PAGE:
Summer 2020 - EDUC 891 G001
Learning Design in Technology-Mediated Environments (4)
Class Number: 1148
Delivery Method: In Person
Engages students in a critical analysis of learning design theory, including the underlying assumptions these embrace about knowledge, learning, the learner, learning technologies and the nature of instruction. Students will examine the appropriateness of media and learning technologies to support teaching and learning, and create a learning design according to a principled approach.
This course deals with a systematic and grounded approach to the design, development, and evaluation of instruction and learning environments. Students will learn about the theoretical and practical aspects of designing technology-enhanced learning environments through reading and discussing foundational literature, evaluating case studies, designing instructional materials, and developing appropriate evaluation plans.
The goal of this course is to provide students with an orientation to the field of instructional design (ID) through explorations of learning theories, technologies, and issues associated with technology-mediated environments. At the end of this course, students will be able to:
- Explain the historical development of ID in relation to theories of learning, technologies, and pedagogical approaches.
- Compare and examine different ID models and choose the most relevant approach to meet the needs for a given context.
- Design and develop instructional materials using ID principles.
- Evaluate instructional materials and environments and argue how to improve them using instructional and learning theories and frameworks.
- Demonstrate one’s understanding of social and ethical issues that surround ID and articulate ways to address them.
Due to the decision made in response to the outbreak of COVID-19, this course will be hosted entirely online this year, which means, in addition to the Canvas system that is usually used for asynchronous conversations, we are going to meet online synchronously each week instead of meeting in a classroom. We are going to use Blackboard (Bb) Collaborate Ultra for the synchronous class sessions. In order to make sure you can participate in the class without technical problems, you need the following environment:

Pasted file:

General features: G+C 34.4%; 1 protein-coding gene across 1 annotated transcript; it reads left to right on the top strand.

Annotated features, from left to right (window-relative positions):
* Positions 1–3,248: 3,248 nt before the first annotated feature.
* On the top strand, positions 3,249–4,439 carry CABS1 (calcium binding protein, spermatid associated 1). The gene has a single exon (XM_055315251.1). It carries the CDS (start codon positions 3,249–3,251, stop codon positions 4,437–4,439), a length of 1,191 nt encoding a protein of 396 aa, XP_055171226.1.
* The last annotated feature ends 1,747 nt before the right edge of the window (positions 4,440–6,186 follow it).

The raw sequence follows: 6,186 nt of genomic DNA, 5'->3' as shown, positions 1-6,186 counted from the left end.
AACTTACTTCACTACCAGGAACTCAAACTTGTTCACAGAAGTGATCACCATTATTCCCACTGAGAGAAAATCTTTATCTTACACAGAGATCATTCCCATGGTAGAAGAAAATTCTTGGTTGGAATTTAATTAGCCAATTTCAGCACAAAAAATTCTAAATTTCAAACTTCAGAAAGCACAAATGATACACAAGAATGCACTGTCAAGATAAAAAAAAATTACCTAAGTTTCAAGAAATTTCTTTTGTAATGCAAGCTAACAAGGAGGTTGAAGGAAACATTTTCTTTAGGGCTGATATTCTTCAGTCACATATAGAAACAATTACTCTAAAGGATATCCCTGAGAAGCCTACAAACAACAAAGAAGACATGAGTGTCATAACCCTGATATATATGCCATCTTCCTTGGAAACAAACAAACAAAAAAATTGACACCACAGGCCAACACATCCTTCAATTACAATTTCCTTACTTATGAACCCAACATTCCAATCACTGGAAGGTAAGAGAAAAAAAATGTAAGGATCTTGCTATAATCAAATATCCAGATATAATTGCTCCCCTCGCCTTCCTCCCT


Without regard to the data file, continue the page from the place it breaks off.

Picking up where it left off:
- Computer with a supported web browser : For the best results, make sure you have the most updated version.
- Stable Internet connection : If available to you, connect your computer to the router using Ethernet cable instead of Wi-Fi.
- Webcam that can share your face with the class.
- Headset (earphones and microphone) to avoid unnecessary noise and other audio problems in the online classroom.
For more details of the system requirement, visit https://help.blackboard.com/Collaborate/Ultra/Participant
- Online (synchronous and asynchronous) participation 20%
- Design journal (reflecting & commenting on readings, documentation of design process) 15%
- Instructional design case study 25%
- Instructional design project 40%
Miriam Larson & Barbara B. Lockee (2014). Streamlined ID: A Practical Guide to Instructional Design. Routledge. ISB: 978–0–415–50518–5 [Complete text available electronically through the SFU Library]
Reiser, R.A., & Dempsey, J.V. (Eds.). (2018). Trends and issues in instructional design and technology (fourth ed.). Upper Saddle River, NJ: Pearson Prentice Hall. [Will be distributed by the instructor through Canvas]